As tensions between Beijing and Washington continue to simmer regarding who owns the South China Sea, the U.S. aircraft carriers Nimitz and Ronald Reagan conducted rare dual-carrier operations there this past weekend.
China has increasingly sought to cast the South China Sea as its maritime domain, and the U.S. Navy has responded by sailing vessels through those waters to reinforce the fact that they are international.
The two carriers launched fighter jets “around the clock,” while practicing other skills in tandem, according to a Navy release.
They were joined in the skies by an Air Force B-52 Stratofortress, a long-range, nuclear-capable bomber from the 2nd Bomb Wing, which took off from Barksdale Air Force Base, Louisiana, and took part in the exercises.
“Bomber Task Force demonstrates U.S. capability to rapidly deploy to a forward operating base and execute long-range strike missions,” said Lt. Col. Christopher Duff, 96th Bomb Squadron commander, in an Air Force news release. “This sortie demonstrates our ability to reach out from home station, fly anywhere in the world and execute those missions, rapidly regenerate from a forward operating base and continue operations.”
The BUFF aircrew assessed command and control capabilities “to inform the development of contested and degraded communication tactics, techniques and procedures to ensure seamless joint interoperability,” according to the news release.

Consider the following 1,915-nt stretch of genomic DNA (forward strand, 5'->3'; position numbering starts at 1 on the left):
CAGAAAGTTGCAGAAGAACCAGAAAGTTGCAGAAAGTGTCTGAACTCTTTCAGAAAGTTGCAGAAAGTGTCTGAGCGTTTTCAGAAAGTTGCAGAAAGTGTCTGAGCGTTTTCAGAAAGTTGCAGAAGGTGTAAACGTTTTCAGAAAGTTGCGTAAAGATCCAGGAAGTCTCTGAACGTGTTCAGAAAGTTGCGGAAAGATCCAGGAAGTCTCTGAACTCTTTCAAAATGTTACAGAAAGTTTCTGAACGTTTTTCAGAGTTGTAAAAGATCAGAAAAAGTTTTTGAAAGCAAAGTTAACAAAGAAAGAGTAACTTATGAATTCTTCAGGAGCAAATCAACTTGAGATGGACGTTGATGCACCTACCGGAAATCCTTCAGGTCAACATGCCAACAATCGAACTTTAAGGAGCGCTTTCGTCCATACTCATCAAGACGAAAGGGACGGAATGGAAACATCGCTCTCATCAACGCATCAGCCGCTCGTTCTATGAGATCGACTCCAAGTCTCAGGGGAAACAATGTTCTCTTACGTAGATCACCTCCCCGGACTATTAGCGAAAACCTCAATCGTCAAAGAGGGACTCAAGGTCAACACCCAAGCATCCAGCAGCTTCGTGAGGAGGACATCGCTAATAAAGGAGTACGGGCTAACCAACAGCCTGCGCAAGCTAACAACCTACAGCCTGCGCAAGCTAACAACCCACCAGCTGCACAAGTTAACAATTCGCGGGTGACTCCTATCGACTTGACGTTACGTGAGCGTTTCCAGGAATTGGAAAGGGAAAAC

Warships of the carrier strike force also practiced defending against an attack during the exercises, with carrier jets at times playing the enemy.
The Nimitz steamed into the waters of Japan-based U.S. 7th Fleet last month, while the Reagan is home ported in Japan.
Two carriers are not believed to have operated together in the South China Sea since 2009, when the George Washington and Carl Vinson headed into the contentious waters.
They were joined by another flattop, the Theodore Roosevelt, last month in the nearby Philippine Sea,
The two carriers’ arrival in the South China Sea prompted a quarrel of sorts on Twitter, when China’s state-run Global Times tweeted out photos Saturday of DF-21D and DF-26 “aircraft carrier killer” missiles and noted that the U.S. carriers were in the South China Sea “at the pleasure” of the People’s Liberation Army.
Rear Adm. Charles Brown, the Navy’s chief of information, soon clapped back and retweeted the Global Times, noting that the carriers were there and would not be intimidated.